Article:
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Trump violated the law by withholding Ukraine aid, government watchdog says

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The Government Accountability Office has concluded that President Donald Trump violated the law when he withheld $400 million in military aid for Ukraine. 

The aid is one of the Democrat's main arguments for impeachment proceedings, which began when Democrats accused President Trump of using his office to ask for a personal favor from Ukrainian President Zelensky to investigate Joe Biden's son in a phone call.  

Democrats also allege that Trump postponed nearly $400 million in military aid to Ukraine to force Zelensky to launch the investigations.  

While Republicans defended the decision by saying the money was being withed while they determined whether the newly-elected Zelensky could be trusted, the watchdog concluded this week that the appropriation was a violation of the law. 

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Source: Spencer Platt / Chip Somodevilla / Getty

Left: Ukrainian President Volodymyr Zelensky. Right: President Donald Trump

In a decision released on Thursday, the nonpartisan U.S. Government Accountability Office said:  "In the summer of 2019, the Office of Management and Budget (OMB) withheld from obligation funds appropriated to the Department of Defense (DOD) for security assistance to Ukraine."  

"Faithful execution of the law does not permit the president to substitute his own policy priorities for those that Congress has enacted into law. OMB withheld funds for a policy reason, which is not permitted under the Impoundment Control Act (ICA). The withholding was not a programmatic delay. Therefore, we conclude that OMB violated the ICA."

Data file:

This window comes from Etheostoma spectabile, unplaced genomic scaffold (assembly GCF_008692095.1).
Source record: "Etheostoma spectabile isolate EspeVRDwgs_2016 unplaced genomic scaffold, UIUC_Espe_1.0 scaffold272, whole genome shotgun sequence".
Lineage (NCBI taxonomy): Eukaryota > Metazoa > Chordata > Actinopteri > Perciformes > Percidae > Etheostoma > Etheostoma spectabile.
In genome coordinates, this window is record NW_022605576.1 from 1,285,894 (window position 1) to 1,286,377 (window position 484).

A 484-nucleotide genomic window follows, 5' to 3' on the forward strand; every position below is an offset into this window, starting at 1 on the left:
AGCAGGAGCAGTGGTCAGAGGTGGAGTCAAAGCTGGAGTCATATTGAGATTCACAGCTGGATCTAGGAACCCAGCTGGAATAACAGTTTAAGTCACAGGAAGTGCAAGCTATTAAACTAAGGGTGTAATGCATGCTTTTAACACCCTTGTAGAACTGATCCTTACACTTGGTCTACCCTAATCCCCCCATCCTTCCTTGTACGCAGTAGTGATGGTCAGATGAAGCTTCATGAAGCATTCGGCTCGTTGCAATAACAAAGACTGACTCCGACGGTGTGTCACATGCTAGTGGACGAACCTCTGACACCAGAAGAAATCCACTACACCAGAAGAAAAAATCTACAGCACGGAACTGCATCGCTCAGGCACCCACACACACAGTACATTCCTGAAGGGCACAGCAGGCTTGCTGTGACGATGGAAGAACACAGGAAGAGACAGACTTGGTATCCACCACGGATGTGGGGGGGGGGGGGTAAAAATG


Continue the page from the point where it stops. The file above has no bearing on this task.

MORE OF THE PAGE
"An appropriations act is a law like any other; therefore, unless Congress has enacted a law providing otherwise, the president must take care to ensure that appropriations are prudently obligated during their period of availability." 

The decision concludes: "The Constitution grants the president no unilateral authority to withhold funds from obligation." 

It adds that if President Trump wanted to withhold the funds he would need to notify Congress and "provide detailed and specific reasoning to justify the withholding."

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Source: Chip Somodevilla / Getty Images

The Office of Management and Budget, which withheld the money, disagreed with the findings, sating: "We disagree with GAO's opinion. OMB uses its apportionment authority to ensure taxpayer dollars are properly spent consistent with the president's priorities and with the law." 

A senior official told NBC News that the findings "are a pretty clear overreach as they attempt to insert themselves into the media’s controversy of the day" and predicted the agency would have to reverse itself. 

“GAO’s opinion would force agencies to spend appropriated funds as quickly as possible, before a thoughtful policy process could be completed," the official said. "This opinion stretches the legal requirements of the ICA, and following it would be irresponsible." 

The finding will likely add even more fuel to impeachment proceedings, on the same day that the House passed the articles of impeachment to the Senate. 

Later today, all 100 senators will be sworn in to serve as silent jurors in President Trump's trial. Chief Justice John Roberts, overseeing the trial, will also be sworn in.  

Seven House impeachment managers are ceremonially read aloud the House resolution that was passed on Wednesday, officially transferring the articles of impeachment over to the Senate. 

Democratic Senators reacted to the GAO's findings by saying that it "demonstrates, without a doubt, that the Trump Administration illegally withheld assistance from Ukraine and the public evidence shows that the president himself ordered this illegal act."

House Speaker Nancy Pelosi told reporters: "The OMB, the White House, the administration — I'm saying this — broke the law. She added that the findings showed Trump's "tangled web to deceive."